"It was on that first day of the hunt, an hour after dawn, that the old man found the body of the boy." This classic novel of crime and punishment in deer-hunting country opens on the first day of buck season in remote Hemlock County, Pennsylvania. Long-retired hunter and reclusive hermit W.T. Halvorsen discovers the victim of what at first seems like a hunting accident. After the funeral, the victim's ...
"It was on that first day of the hunt, an hour after dawn, that the old man found the body of the boy." This classic novel of crime and punishment in deer-hunting country opens on the first day of buck season in remote Hemlock County, Pennsylvania. Long-retired hunter and reclusive hermit W.T. Halvorsen discovers the victim of what at first seems like a hunting accident. After the funeral, the victim's father, Dr.Paul Michelson, begins a search for the killer who shot his son, then walked away, letting him bleed to death in the snow. When Michelson too vanishes, his lover Teresa Del Rosario follows him to Hemlock County, fighting her growing fear he has murder in mind.
Then hunter after hunter begins to die. As terror stalks the deep woods, Halvorsen pits his tracking and shooting skills against those of his human quarry and enemy in a deadly cat-and-mouse game deep in the Kinningmahontawany Wild Area.
An epic tale of justice, survival, and two utterly determined men hunting each other through the snow-shrouded hills and ravines in the greatest blizzard in twenty years.
Hemlock County is Poyer's fictional re-creation and evocation of the country and people where he grew up. There are four books in the series. They were first published in this order: The Dead of Winter, Winter in the Heart, As the Wolf Loves Winter, and then Thunder on the Moutain. Thunder on the Mountain, however, takes place during Halvorsen's youth, in 1936, long before the generic present settings of the first three books. Each book stands by itself nonetheless.
"Poyer is a storyteller of penetrating psychological depth, using language of naturalistic beauty and striking, sometimes startling images. Like John O'Hara and William Faulkner, Poyer writes in rich, generous, poetic prose that covers both the full range of human emotion and the most consequential contemporary social issues as they affect America's people...."
"Poyer's Pennsylvania novels resonate as a quest for morality and ethics as he details the need for industry and commerce in a blighted area vs. concerns for the environment. Sometimes there is a clear delineation between right and wrong, but just as often there are situations that entail two good choices. And sometimes, all options seem to be equally distasteful."
"All of the novels center around the character of oil worker and hunter, W.T. ("Racks" or "Red") Halvorsen...He lives deep in the woods in a basement, the remnant of the house he once shared with his wife before it was destroyed by fire...In each novel, he is lured out of his seclusion to right some perceived wrong. In "The Dead of Winter," a young man is shot and killed during the first day of deer season. The boy's father begins stalking and killing hunters in retaliation...."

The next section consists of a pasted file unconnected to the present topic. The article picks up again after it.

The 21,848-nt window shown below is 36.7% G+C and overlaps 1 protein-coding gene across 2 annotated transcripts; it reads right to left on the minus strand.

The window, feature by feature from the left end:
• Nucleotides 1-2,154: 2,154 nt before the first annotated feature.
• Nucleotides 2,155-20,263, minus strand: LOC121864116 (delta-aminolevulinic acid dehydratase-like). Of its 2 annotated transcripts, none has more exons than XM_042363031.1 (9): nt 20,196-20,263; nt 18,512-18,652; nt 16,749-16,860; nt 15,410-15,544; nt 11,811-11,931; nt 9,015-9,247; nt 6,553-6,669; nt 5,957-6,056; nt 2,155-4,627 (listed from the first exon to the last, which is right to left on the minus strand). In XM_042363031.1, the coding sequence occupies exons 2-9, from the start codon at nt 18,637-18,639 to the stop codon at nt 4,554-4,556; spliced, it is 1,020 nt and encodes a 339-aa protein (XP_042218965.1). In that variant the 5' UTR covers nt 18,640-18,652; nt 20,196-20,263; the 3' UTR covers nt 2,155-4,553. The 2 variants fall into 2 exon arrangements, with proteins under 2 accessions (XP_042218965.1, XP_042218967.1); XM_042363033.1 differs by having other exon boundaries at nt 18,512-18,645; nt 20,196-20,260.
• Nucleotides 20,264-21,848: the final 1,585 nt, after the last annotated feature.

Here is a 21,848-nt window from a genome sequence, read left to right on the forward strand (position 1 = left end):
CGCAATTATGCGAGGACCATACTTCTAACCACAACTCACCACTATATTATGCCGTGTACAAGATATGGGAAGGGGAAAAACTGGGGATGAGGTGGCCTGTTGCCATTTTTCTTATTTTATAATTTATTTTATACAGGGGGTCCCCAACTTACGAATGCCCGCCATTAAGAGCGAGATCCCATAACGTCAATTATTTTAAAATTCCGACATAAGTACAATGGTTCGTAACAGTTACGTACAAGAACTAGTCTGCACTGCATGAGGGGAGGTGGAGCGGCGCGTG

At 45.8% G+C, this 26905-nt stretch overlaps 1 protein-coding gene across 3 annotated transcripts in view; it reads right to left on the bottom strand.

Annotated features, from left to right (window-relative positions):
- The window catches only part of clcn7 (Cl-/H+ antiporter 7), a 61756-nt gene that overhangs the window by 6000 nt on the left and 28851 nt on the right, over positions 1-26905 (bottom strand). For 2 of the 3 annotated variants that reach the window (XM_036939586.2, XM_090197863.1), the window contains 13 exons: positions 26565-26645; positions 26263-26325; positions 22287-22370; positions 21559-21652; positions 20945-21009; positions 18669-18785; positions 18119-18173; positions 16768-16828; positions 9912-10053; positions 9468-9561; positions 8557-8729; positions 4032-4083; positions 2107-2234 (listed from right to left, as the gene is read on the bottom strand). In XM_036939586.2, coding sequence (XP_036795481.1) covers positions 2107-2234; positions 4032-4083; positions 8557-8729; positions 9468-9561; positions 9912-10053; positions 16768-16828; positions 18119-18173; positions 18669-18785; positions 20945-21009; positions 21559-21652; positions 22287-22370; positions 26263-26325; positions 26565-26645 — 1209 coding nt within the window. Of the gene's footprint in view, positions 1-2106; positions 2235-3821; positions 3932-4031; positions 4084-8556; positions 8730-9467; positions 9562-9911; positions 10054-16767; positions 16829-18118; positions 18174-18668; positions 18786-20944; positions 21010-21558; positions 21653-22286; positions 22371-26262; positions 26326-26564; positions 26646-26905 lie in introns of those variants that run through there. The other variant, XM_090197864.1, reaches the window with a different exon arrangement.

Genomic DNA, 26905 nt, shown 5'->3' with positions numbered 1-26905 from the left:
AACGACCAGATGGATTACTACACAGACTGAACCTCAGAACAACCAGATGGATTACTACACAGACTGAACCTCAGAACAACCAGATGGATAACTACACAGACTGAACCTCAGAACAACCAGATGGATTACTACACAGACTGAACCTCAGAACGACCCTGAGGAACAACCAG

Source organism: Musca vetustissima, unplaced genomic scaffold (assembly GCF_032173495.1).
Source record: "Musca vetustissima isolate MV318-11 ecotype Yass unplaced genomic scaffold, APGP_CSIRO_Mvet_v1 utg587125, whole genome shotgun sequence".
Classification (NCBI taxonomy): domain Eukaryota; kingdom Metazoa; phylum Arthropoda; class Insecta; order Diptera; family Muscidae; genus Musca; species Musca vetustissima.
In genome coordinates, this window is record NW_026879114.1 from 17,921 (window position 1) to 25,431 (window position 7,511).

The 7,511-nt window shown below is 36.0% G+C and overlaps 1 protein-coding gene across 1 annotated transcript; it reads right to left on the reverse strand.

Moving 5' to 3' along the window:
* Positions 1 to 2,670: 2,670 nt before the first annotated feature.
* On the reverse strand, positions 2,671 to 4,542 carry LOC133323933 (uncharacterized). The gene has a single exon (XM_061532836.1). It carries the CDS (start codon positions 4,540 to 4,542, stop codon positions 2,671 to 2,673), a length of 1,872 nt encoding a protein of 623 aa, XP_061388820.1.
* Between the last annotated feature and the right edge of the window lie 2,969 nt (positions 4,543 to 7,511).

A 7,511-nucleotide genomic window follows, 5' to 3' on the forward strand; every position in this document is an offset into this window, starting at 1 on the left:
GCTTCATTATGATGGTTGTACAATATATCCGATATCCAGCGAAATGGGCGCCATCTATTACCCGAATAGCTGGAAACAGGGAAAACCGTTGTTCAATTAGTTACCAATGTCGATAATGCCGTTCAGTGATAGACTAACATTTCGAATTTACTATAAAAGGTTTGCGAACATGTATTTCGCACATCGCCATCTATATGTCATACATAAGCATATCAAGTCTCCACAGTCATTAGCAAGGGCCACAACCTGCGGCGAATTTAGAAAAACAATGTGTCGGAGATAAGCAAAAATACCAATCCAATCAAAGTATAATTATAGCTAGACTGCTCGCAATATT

DAVID POYER grew up in Western Pennsylvania. Millions of copies of his thirty-plus books are in print, including THE MED, THE GULF, THE CIRCLE, THE PASSAGE, TOMAHAWK, CHINA SEA, BLACK STORM, THE COMMAND, THE THREAT, KOREA STRAIT, THE WEAPON, THE CRISIS, and THE TOWERS, USA Today best-selling novels of the modern Navy; and FIRE ON THE WATERS, A COUNTRY OF OUR OWN, and THAT ANVIL OF OUR SOULS, historical fiction set during the Civil War. His work has been translated into Japanese, Dutch, and Italian, and rights have been sold for films and audiobooks.
Poyer’s least-known body of work, however, may be his Hemlock County series, set in a Faulknerian imaginary county in rural Western Pennsylvania. The first was THE DEAD OF WINTER (Tor Books); the second, WINTER IN THE HEART (Forge Books, 1993). AS THE WOLF LOVES WINTER was published in April 1996; it was an alternate selection of The Literary Guild and the Doubleday Book Club. THUNDER ON THE MOUNTAIN, a historical novel set in Depression-era Pennsylvania, was released in March 1999 by Forge Books/St Martin’s Press, and received starred reviews from all three major reviewing agencies.
Poyer holds a master's degree from George Washington University and has taught or lectured at Annapolis, Flagler College, University of Pittsburgh, Old Dominion University, Armed Forces Staff College, University of North Florida, The New College, and other institutions. He has been a writer in residence at Flagler and Annapolis, and a guest on PBS's "Writer to Writer" series and on Voice of America. His fiction has been required reading in the U.S. Naval Academy’s “Literature of the Sea” course, along with that of Joseph Conrad and Herman Melville. He was a founding editor of the New Virginia Review and is currently a consulting editor for other literary magazines. He teaches in the Creative Writing program at Wilkes University, Wilkes-Barre, PA.